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A Britpop MP is the last thing Britain needs

The rise of Blur’s Dave Rowntree reveals the dismal state of the Labour Party.

Gareth Roberts

Topics Politics UK

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Drummer Dave Rowntree, the least offensive member of Nineties group Blur, was selected last week as Labour’s General Election candidate for the constituency of Mid Sussex. This is a nicely verdant region of pleasant towns, currently represented by Tory MP Mims Davies with a stonking majority of 18,000 – but, obviously, all bets are now off. Thanks to the Tories sparking both visceral revulsion and tired-eyed apathy in their former voters, Britain could soon have its first Britpop MP.

Now, this could be worse. A lot worse. Rowntree was the archetypal drummer – steady as a rock, a retiring type. At least he is not one of the Britpop frontmen – one of those ‘characters’ would make for a truly insufferable politician.

Still, the Britpop era is one we would do well to leave behind. And Labour’s infatuation with it speaks to its terrible judgement. This was a time when putting on a lilac shirt from Oxfam and singing ‘quirky’ lyrics that mentioned Tesco’s and halfpenny chews meant that you were suddenly acclaimed as a great British eccentric pop genius on a level with Ray Davies. To those of us weaned on the genuinely unique Marc Almonds, Alison Moyets and Morrisseys of the previous decade, this all seemed quite grotesquely tame.

Musically, too, Britpop was very ordinary. For better or worse, depending on taste, the contemporaneous records of, say, the Prodigy or Massive Attack sounded like flying saucers landing. On the other hand, much of Britpop was simply melodic Sixties-infused guitar pop – pleasant enough in itself, but hardly strikingly innovative.

Yet with most of the music scene being so vacant in the 1990s, we were encouraged to think of these singalongs and their purveyors as being laden with significance. Even Oasis were spun as being somehow profound. We were never asked to figure out what M People ‘meant’, but guitar groups of the Britpop era always seemed to require elucidation. Nobody knows why.

What does strike me now, looking back, is that this was the very last time when any sense of positivity about the history and heritage of Britain, however ineptly expressed, was permitted in the mainstream. Ludicrously, Britpop has sometimes since been described as ‘jingoistic’ and has even been ‘blamed’ for Brexit. This is a bit like fingering Carry On Follow That Camel for the current conflict in the Middle East. The Britain of Britpop was forming a band called Dralon, sucking in your cheeks and singing a naff ditty that mentioned vinyl curtains and your girlfriend’s sister. A Scrutonesque elegy for a heroic lost England it was not.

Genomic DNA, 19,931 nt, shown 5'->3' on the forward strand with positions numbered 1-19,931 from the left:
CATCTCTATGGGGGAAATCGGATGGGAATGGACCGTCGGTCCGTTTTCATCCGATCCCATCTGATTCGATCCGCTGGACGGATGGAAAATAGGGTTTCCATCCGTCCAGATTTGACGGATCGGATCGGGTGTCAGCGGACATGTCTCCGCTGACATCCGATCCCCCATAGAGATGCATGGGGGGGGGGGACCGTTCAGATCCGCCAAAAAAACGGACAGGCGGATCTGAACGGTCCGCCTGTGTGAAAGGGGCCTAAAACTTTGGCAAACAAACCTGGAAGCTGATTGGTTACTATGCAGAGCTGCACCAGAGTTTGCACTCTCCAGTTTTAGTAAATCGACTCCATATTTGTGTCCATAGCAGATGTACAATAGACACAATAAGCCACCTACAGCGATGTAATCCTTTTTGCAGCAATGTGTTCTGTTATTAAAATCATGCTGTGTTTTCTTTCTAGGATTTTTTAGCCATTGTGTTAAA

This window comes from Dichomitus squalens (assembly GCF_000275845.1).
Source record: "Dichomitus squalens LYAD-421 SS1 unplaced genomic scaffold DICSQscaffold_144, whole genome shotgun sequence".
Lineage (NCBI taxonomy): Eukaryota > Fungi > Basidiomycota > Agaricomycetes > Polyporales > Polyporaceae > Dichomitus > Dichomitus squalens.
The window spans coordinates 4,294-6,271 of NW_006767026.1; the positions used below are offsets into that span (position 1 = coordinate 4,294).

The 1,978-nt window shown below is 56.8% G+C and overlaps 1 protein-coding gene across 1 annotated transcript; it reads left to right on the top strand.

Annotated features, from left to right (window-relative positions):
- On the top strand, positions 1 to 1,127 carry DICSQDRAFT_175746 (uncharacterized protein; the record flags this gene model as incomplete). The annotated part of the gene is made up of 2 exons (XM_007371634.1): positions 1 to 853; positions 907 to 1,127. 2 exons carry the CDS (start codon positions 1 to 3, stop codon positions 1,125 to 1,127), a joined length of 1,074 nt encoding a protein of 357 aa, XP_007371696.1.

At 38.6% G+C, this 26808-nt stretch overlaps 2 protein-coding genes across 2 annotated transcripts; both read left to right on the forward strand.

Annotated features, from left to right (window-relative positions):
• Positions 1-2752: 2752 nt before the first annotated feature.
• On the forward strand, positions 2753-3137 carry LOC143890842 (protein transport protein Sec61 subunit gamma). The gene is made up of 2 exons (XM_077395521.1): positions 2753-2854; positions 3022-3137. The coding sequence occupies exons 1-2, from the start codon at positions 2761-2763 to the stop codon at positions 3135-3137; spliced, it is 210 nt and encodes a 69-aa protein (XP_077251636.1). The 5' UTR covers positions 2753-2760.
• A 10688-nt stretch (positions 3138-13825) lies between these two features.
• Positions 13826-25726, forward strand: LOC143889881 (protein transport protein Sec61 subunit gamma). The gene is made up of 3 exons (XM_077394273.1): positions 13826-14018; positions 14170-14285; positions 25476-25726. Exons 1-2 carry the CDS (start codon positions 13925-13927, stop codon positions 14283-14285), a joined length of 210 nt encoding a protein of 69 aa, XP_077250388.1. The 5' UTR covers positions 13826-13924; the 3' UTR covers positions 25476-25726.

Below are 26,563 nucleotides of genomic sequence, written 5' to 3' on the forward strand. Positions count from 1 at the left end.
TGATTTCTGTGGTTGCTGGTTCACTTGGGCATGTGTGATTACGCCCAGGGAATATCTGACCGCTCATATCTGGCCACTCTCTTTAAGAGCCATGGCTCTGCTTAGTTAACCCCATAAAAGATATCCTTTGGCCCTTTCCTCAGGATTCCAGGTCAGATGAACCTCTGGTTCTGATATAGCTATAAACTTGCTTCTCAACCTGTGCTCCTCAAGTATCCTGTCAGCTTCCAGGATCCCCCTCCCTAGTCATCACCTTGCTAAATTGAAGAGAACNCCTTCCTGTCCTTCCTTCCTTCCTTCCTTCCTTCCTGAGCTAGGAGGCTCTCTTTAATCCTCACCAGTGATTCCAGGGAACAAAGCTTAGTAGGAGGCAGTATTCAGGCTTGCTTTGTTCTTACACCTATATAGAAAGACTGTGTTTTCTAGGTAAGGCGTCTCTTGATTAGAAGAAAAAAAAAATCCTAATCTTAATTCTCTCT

In fact, Oasis aside, Britpop was mostly populated by middle-class indie boys with utterly banal political opinions. As always with these milieus, the issue isn’t with people speaking their brains, but with their brains being all exactly the same.

Nowadays, the ageing Britpop stars are all, to a man, dismal ‘sensible’ centrists. They all have the same cultural reference points, they reach for the same political toolkit, even as the country has been utterly changed by technology, uncontrolled immigration and general decline. This is true even of the more unusual and interesting voices. Think Brett Anderson of Suede – a Mid Sussex boy himself, which given his rivalry with and disdain for Blur must make Rowntree’s likely election seem like the result of a cosmic vendetta. Or Jarvis Cocker of Pulp. Both of their intelligent, articulate minds fall out of their heads when they get anywhere near politics.

Tragically, as Rowntree’s rise in the Labour Party shows, members of the Britop generation have now reached an age where they are not just commenting on politics from the sidelines, but they expect to run the country, too.

Rowntree will no doubt fulfil the same role in the parliamentary Labour Party as he did in Blur – standing at the back looking normal, while the affected peacocks preen out front. He is not mad as a crate of frogs, like Clive Lewis or Angela Eagle. Nor is he painfully thick like Dawn Butler or Lloyd Russell-Moyle. He is merely a bog-standard indie bloke, with all the dispiriting drear that implies.

But there’s something appropriate about this. Britpop, after all, was a sad 1990s recreation of the pop scene of the mid 1960s, which faded mercifully swiftly. Meanwhile, Keir Starmer’s Labour is a half-arsed revival of New Labour. Starmer has taken something that seemed innovative a few decades ago and made it seem vaguely popular again, but mainly because nothing much else is going on. We can only hope it disappears as quickly as Britpop did.

Gareth Roberts is a screenwriter and novelist, best known for his work on Doctor Who. His new book, Gay Shame: The Rise of Gender Ideology and the New Homophobia, can be pre-ordered here.

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Topics Politics UK

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